Hybla Valley Airport

From Wikipedia, the free encyclopedia
Jump to navigation Jump to search
Historic marker erected by Fairfax County at the site of Hybla Valley Airport; the airport grounds were on the land behind the sign
Closeup of historic marker

Hybla Valley Airport (also known as the Alexandria Airport) was an airfield and flying business in the Hybla Valley area of Fairfax County, Virginia. It received Virginia's first official airport permit. The airport was used in World War II for pilot training, and was also the site of dirigible facilities.


In 1925 near Alexandria, Virginia, Elvin W. Robertson started a business offering sightseeing flights for a fee. He had United States Department of Commerce pilot's license #89 and Mechanic's License #79.[1] He operated from a field near the Potomac River. Soon after he started his business, he reestablished himself in Fairfax County south of Alexandria some 4 miles. This new airport of Robertson's was located in Hybla Valley of Fairfax County, Virginia. Located a mile south of Beacon Field Airport, it was initially known as the Alexandria Airport. He incorporated in 1928 and it became Mount Vernon Airways Corporation, with Robertson as the president and general manager. In 1929 it was granted the first official airport permit in the state of Virginia (US).[1][2][3][4]

Robertson offered flight instruction from his new location from a business, which he named "Mount Vernon School of Aeronautics" and was part of his Mount Vernon Airways. He prospered because of interest generated in flying by Lindbergh's feat. The airport in 1929 was described as a one hundred acre field that was 3,000 by 2,300 feet (910 by 700 m). The northeast corner had a hangar that was 140 by 60 feet (43 by 18 m). Alexandria Airport became known also as the Hybla Valley Airport because of its location. Robertson used the airport as a site for barnstorming and air circuses. Hybla Valley Airport in the mid-1930s offered typical full aircraft service.[4][5]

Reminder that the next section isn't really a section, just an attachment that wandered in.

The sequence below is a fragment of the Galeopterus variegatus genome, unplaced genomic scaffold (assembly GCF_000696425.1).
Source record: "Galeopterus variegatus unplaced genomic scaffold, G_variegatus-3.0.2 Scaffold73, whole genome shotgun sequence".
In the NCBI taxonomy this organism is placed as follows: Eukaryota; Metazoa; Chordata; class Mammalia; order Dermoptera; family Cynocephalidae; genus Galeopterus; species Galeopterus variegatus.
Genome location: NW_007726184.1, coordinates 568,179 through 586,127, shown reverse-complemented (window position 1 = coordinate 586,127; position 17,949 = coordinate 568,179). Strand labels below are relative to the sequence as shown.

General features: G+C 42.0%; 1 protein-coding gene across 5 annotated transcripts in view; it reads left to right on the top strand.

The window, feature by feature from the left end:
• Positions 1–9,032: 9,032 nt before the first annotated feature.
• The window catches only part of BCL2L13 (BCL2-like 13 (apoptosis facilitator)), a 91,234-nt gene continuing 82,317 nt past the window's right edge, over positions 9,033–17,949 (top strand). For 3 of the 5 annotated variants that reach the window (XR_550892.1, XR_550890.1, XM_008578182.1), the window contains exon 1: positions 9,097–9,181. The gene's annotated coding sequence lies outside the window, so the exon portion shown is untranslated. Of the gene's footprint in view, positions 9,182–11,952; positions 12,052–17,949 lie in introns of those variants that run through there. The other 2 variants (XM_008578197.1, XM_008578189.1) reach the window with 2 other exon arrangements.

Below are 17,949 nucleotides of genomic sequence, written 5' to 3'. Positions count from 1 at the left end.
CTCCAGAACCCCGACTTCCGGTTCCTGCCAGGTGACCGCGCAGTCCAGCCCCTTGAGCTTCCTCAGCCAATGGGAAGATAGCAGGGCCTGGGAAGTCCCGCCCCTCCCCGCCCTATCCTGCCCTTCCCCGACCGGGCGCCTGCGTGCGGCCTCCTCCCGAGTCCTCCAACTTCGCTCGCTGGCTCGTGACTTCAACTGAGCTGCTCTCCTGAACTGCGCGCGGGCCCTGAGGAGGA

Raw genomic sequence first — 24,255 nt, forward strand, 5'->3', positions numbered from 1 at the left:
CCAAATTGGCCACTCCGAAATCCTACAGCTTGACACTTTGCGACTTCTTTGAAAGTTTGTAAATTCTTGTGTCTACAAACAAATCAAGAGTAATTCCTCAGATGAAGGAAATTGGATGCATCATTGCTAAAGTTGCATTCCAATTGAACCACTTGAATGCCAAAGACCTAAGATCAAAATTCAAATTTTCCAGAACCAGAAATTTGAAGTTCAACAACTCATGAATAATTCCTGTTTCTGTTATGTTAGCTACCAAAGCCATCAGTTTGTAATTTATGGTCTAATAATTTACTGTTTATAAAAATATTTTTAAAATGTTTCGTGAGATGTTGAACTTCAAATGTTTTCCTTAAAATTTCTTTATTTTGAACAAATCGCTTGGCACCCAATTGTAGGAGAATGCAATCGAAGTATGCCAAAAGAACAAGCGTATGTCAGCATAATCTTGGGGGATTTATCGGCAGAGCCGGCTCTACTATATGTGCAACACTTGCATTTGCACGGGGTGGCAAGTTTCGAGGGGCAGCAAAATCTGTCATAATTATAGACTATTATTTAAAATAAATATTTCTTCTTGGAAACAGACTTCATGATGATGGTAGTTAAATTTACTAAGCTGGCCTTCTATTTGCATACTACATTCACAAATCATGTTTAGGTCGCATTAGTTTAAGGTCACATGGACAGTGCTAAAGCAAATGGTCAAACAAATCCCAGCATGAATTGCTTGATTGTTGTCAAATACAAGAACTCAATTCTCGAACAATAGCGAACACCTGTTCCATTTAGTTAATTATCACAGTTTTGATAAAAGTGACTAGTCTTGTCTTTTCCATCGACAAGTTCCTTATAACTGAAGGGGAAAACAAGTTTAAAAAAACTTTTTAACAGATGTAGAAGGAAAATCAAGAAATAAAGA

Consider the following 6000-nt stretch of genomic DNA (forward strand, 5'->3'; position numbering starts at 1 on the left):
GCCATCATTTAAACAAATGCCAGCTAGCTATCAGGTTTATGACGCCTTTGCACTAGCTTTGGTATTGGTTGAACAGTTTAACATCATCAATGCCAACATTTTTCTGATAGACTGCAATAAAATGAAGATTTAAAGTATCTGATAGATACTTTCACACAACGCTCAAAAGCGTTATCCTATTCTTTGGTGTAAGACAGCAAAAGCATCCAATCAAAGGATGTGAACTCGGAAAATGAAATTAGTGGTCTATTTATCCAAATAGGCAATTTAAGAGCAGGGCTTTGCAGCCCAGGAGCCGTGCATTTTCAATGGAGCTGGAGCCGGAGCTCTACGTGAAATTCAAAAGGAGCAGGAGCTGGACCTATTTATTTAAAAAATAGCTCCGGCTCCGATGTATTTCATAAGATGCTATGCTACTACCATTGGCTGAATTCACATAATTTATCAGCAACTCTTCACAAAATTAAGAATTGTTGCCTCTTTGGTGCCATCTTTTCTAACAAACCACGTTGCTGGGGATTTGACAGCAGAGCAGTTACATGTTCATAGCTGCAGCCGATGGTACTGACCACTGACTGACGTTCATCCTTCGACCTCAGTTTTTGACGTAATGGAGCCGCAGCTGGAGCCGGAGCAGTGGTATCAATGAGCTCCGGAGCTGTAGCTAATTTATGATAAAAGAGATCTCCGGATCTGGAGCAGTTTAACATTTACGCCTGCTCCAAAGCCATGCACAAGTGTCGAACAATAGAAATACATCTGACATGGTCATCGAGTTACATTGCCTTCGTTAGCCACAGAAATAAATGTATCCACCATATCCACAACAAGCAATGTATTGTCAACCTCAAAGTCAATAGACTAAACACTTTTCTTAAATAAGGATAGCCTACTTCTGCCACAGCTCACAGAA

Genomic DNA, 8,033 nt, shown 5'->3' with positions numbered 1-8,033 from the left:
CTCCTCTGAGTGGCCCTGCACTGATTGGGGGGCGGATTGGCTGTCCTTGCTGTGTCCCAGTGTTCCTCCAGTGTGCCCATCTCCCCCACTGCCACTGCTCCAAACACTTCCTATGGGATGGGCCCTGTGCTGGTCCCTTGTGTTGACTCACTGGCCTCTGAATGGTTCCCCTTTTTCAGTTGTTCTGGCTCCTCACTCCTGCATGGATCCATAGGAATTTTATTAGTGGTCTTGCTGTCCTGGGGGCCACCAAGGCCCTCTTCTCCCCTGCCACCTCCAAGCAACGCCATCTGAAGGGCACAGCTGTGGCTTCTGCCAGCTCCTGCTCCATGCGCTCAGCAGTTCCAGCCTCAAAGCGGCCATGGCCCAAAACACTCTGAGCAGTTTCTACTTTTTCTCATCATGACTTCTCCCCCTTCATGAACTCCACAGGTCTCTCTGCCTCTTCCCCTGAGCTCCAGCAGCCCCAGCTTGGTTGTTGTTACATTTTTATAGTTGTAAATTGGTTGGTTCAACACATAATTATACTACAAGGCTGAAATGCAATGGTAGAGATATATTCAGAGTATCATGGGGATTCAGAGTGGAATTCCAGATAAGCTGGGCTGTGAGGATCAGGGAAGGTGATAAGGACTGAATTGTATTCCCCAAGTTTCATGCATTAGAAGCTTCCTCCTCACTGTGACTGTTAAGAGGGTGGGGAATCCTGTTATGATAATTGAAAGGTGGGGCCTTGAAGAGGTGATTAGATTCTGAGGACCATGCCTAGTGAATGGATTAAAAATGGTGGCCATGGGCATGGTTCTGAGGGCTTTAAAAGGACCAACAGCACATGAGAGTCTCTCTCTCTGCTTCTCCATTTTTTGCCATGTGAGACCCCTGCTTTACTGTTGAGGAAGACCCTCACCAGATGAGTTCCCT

The Navy took over Robertson's Hybla Valley Airport at the beginning of World War II in 1939 to train military pilots,[6] but he received the airport back after the war. William Robert Ashburn and his wife bought the Hybla Valley Airport from Robertson and Mount Vernon Airways in 1945. The Ashburns worked as the Fixed Based Operator (FBO) at the Beacon Field Airport between 1931 until 1942, about a mile south of Hybla Valley Airport. Ashburn was its president and his wife was its secretary/treasurer. They had a contract with the Beacon airport property owner to operate Ashburn Flying Service.[2]

Ashburn envisioned making his newly acquired airport and Ashburn Flying Service the main airplane facilities for the national airport of the Washington DC area. He made improvements of a local airport restaurant and a lounge that had arcades and vending machines for his passengers. Hybla Valley Airport developed several runways and constructed three hangars for airplanes. It also had a flying school facility for training to get a pilot's license.[7] The airport operated from time to time dozens of airplanes and sold government surplus aircraft.[8] Ashburn's airport installed a lighting system so airplanes could land there at night.[9] The regional facilities grew to 179 acres by 1954. The airport was closed after some thirty years of operation on April 4, 1956, and the land was sold to a real estate development company.[2]